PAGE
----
What looks like a gray wild boar in AZ and TX? Javelina – hairy, smelly and oh so adorable!
Javelina look like wild pigs but they are actually in the genus Pecari and members of the Tayassuidae family. One way to tell the difference between pigs and peccaries is by the shape of the canine tooth, or tusk. In pigs, the tusk is long and curves. In javelinas the tusk is straight. Collared peccaries have large tusks that sharpen when the mouth opens and closes with which they can slash a predator or unsuspecting human.
Javelinas originated from South America but are common in Phoenix and Tucson, Arizona. In the United States javelina are found mainly in the southwest.
The photo above is a javelina in our Arizona driveway who was not happy with me taking his picture. See the hairs standing up on his back!
These pig like mammals are grayish, black with a faint white band of coarse hair around the shoulders. The “collar”. Collared Peccary are compact and weigh up to 60 pounds with dainty three-toed hooves.
The word Javelina, comes from the Spanish word javelin which means spear, referring to their long, pointed canine teeth. Javelina moms are very protective of their young and will charge if they feel any threat. When anyone in our area sees a herd of collard peccary with young we turn around and go the other way to keep out of danger! Javelina can run up to 25 miles per hour.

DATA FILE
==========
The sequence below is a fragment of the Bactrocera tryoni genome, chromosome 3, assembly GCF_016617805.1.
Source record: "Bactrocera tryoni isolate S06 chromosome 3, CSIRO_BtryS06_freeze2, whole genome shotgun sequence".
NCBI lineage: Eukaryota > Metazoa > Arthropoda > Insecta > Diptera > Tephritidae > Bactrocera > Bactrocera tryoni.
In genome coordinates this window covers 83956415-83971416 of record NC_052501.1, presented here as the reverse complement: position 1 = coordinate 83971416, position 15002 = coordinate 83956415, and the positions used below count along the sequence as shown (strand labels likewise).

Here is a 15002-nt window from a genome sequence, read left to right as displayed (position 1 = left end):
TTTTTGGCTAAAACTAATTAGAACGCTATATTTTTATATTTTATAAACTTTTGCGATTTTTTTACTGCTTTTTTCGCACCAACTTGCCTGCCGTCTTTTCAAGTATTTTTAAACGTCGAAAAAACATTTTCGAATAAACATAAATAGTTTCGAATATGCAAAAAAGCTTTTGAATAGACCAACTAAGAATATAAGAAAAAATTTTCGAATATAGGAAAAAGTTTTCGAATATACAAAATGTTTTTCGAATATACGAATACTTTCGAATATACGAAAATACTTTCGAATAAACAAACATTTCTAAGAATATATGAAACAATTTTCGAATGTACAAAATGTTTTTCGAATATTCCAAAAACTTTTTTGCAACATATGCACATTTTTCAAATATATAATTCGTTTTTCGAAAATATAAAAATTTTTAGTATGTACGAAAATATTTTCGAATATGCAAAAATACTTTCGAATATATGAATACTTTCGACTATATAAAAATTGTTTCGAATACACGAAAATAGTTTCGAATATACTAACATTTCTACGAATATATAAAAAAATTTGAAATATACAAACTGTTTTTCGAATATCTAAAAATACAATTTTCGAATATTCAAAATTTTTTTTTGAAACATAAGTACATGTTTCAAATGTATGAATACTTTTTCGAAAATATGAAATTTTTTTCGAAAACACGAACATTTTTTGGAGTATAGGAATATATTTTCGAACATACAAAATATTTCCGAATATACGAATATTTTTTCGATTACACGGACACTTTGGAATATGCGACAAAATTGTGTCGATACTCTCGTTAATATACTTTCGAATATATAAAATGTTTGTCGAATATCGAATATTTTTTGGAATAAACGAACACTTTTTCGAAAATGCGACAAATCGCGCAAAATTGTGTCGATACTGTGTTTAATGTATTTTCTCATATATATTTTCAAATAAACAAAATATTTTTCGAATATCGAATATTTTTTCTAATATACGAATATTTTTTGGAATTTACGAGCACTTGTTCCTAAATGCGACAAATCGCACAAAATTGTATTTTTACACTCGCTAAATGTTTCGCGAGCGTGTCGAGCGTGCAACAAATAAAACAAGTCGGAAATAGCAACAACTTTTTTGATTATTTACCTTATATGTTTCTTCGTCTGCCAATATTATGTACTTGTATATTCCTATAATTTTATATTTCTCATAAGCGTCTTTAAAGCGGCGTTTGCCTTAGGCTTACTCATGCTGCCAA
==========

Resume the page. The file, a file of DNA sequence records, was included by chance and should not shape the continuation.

Baby javelina are born year round but most often from November to March. The newborn javelinas are reddish-brown and so cute!! Newborns are called reds. The average life span of the javelina is 7 1/2 years.
Their diet consists mainly of prickly pear cactus. Javelina kidneys are very efficient and filter out oxalic acid found in the cactus. Collard peccary are omnivores that eat mesquite beans, tubers, seeds, insects and garbage.
These omnivores have poor eyesight but a keen sense of smell. The javelinas around our desert neighborhood know exactly when the trash cans will be placed out for pickup!
Collard peccaries are expert desert-dwellers. They like to forage in social groups during the early morning and evening, then sleep in the shade of mesquite trees during the hottest time of the day. Javelinas will roll around in water and mud to keep cool.
To enjoy more newborn javelinas – http://tjsgarden.com/2013/01/01/newborn-baby-javelinas-arizona/
Often you may smell a javelina before you see it! They have a musk gland at the base of their rump that they use to mark trees, rocks and even each other with a sharp scent similar to a skunk. This scent allows individual javelinas to keep in contact with the herd.
Javelina herds rely on each other to defend territory and protect against predators.
Natural predators of javelina are dogs, coyotes and mountain lions. Arizona game hunters also target javelina. Personally, I enjoy their funny demeanor and I like to let them do their piggy thing in peace. 🙂